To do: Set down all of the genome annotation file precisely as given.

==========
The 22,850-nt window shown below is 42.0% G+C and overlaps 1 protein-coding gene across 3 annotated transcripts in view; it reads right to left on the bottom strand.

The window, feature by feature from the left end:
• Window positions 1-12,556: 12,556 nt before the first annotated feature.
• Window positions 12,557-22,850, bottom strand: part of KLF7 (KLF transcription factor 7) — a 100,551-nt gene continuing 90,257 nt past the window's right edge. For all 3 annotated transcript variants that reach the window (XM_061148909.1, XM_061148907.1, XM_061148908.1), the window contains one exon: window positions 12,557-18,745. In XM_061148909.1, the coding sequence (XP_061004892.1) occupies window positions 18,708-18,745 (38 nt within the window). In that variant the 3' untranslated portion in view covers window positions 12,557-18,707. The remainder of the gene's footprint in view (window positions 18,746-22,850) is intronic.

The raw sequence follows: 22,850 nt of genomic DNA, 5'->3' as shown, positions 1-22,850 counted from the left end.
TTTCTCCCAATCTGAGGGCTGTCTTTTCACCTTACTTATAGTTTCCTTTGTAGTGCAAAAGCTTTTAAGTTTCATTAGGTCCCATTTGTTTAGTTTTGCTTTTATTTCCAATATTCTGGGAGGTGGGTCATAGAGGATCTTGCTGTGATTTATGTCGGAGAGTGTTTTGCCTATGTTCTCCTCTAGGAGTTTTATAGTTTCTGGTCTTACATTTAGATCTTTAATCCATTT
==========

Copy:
The 22,850-nt window shown below is 42.0% G+C and overlaps 1 protein-coding gene across 3 annotated transcripts in view; it reads right to left on the bottom strand.

The window, feature by feature from the left end:
• Window positions 1-12,556: 12,556 nt before the first annotated feature.
• Window positions 12,557-22,850, bottom strand: part of KLF7 (KLF transcription factor 7) — a 100,551-nt gene continuing 90,257 nt past the window's right edge. For all 3 annotated transcript variants that reach the window (XM_061148909.1, XM_061148907.1, XM_061148908.1), the window contains one exon: window positions 12,557-18,745. In XM_061148909.1, the coding sequence (XP_061004892.1) occupies window positions 18,708-18,745 (38 nt within the window). In that variant the 3' untranslated portion in view covers window positions 12,557-18,707. The remainder of the gene's footprint in view (window positions 18,746-22,850) is intronic.

The raw sequence follows: 22,850 nt of genomic DNA, 5'->3' as shown, positions 1-22,850 counted from the left end.
TTTCTCCCAATCTGAGGGCTGTCTTTTCACCTTACTTATAGTTTCCTTTGTAGTGCAAAAGCTTTTAAGTTTCATTAGGTCCCATTTGTTTAGTTTTGCTTTTATTTCCAATATTCTGGGAGGTGGGTCATAGAGGATCTTGCTGTGATTTATGTCGGAGAGTGTTTTGCCTATGTTCTCCTCTAGGAGTTTTATAGTTTCTGGTCTTACATTTAGATCTTTAATCCATTT